When I speak with perspective students and their families I often feel sorry for the bewildering choice they face. Education is an enormous financial commitment. Unfortunately, the best information available is often little indication of whether or not the school is the right choice for them. Worse still most people justify the expense because of the job they hope to have post-graduation. So my advice is straightforward: Don't choose a school because you want a job (there are rare exceptions). Picking a school because you want a job is an outmoded model and an enormous gamble. If you disagree, I invite you to look at people who articulate the dilemma better than I: read Linchpin by Seth Godin, watch the presentations given by Sir Ken Robinson (Sir Ken Robinson @ TED and Sir Ken Robinson - RSA Animation). When we are training students for a future we can't possibly predict, for jobs that don't yet exist, going to school based upon a job you think you want is at best a gamble.

What should school accomplish?

In the recently released, and much buzzed Academically Adrift, the authors argue, supported by what schools themselves claim, that the primary aims should include critical thinking, complex reasoning and advanced writing. To some extent I agree. These traits are critical in nearly any field. The problem is that, at most universities, the ideas of critical thinking and complex reasoning are interwoven with a relativistic world view. Rather than leading students to The Truth students learn that any position can be supported and argued, even if it is fundamentally false. If critical thinking's main accomplishment is promoting a relativistic world view, is it any wonder why little actual learning happens on most campuses?

Pope Benedict XVI in his 2008 address to Catholic educators had a slightly better argument:

First and foremost every Catholic educational institution is a place to encounter the living God who in Jesus Christ reveals his transforming love and truth (cf. Spe Salvi, 4). This relationship elicits a desire to grow in the knowledge and understanding of Christ and his teaching. In this way those who meet him are drawn by the very power of the Gospel to lead a new life characterized by all that is beautiful, good, and true; a life of Christian witness nurtured and strengthened within the community of our Lord's disciples, the Church.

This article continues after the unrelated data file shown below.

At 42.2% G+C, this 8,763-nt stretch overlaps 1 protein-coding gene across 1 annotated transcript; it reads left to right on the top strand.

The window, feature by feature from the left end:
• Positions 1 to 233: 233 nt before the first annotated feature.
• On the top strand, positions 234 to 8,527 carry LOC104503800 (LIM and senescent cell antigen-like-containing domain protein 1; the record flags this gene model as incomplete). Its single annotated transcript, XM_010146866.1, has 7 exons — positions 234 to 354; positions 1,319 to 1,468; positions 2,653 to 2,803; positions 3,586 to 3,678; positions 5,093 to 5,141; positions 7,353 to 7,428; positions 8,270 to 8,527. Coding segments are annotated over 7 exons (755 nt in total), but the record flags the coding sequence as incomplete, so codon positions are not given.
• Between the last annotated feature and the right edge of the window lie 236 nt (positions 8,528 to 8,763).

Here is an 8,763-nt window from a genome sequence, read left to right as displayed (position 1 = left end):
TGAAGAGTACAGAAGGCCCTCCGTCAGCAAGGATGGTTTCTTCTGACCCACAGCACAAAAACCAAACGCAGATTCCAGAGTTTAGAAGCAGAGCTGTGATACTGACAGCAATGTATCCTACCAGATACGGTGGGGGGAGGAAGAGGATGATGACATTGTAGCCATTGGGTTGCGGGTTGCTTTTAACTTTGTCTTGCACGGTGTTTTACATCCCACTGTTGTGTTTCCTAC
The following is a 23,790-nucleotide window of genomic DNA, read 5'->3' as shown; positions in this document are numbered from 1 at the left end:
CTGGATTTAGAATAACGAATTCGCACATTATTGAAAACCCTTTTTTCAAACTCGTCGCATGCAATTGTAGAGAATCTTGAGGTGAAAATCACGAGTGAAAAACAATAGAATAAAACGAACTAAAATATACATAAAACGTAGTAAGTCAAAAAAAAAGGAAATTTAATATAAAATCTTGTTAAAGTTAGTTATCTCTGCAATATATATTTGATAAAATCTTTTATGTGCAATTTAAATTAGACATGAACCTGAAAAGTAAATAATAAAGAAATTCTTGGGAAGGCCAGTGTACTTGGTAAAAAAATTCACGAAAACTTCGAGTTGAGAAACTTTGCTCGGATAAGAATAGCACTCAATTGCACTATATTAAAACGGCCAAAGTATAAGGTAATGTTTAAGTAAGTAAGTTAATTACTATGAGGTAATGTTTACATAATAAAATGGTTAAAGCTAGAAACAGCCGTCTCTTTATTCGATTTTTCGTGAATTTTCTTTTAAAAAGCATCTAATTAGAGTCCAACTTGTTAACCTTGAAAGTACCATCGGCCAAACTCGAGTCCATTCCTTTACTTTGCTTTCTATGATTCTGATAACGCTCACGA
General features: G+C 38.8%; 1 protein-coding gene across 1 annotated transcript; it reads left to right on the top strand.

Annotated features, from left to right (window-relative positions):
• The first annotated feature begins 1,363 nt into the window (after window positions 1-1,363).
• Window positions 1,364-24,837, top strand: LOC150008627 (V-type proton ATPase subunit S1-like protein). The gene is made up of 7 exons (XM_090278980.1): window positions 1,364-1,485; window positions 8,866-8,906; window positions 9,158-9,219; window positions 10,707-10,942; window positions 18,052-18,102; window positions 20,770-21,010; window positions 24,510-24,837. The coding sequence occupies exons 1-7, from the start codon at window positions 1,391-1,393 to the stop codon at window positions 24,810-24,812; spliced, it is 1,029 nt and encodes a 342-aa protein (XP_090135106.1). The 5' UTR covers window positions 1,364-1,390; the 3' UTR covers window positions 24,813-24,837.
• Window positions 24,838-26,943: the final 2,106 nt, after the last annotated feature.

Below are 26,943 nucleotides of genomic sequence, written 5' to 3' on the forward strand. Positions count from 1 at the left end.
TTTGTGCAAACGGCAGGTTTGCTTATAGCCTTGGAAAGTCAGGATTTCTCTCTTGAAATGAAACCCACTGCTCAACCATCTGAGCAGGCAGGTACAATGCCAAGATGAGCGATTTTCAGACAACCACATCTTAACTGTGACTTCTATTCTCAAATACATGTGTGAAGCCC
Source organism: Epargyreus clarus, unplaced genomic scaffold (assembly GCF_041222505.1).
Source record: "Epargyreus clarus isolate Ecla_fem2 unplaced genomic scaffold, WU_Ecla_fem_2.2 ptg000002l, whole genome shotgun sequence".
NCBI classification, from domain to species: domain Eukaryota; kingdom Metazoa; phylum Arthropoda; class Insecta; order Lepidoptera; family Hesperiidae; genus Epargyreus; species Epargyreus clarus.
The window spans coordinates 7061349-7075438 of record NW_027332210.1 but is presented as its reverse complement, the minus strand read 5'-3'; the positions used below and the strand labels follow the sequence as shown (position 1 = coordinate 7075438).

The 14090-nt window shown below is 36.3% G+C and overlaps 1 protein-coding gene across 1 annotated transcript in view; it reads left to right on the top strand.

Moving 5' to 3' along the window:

This encounter, once embraced, naturally leads students to a passion for their faith. As Benedict continues "Once their passion for the fullness and unity of truth has been awakened, young people will surely relish the discovery that the question of what they can know opens the vast adventure of what they ought to do."

As we all know, this encounter isn't always an instantaneous event and the place isn't a singular building on campus. Rather it happens over time and is singularly dependent on God's grace.  How then should a school provide the place?

Most schools have as part of their mission the idea of graduating "life-long learners" the only problem is they don't explain what that means or how it is accomplished. My argument, and I think that of Pope Benedict, is that learning happens most effectively through passion. If I get passionate about something, learning becomes trivial. Passion MUST come first for The Truth and second for a vocation.

In order to ignite a passion for any vocation (not just a job) one must understand their strengths and learn the truth that true joy is found through "being for others" (cf. Spe Salvi, 23). When a student discovers a unique talent and they understand how that talent can be used to serve others, try and stop them from learning, growing and doing amazing things.

How does a school ignite passion?

The only way this can happen in school is through the Grace of God and the living example of the faculty, students and administration. Only through the witness of people passionate about their faith AND passionate about their vocation can you hope to ignite the right kind of passion in students. Students must see examples of people who have achieved worldly success and yet live their faith everyday.  Only in this type of culture do you build a "place" that students can regularly "...encounter the living God."

How do you pick a school? Look closely at the people you'll interact with every day. Understand their mission and how the faculty, students, and administration live that core purpose. Don't rely on brochures--the names and faces most schools use to recruit are not the people you'll see very often. Will the people you interact with ignite your passion?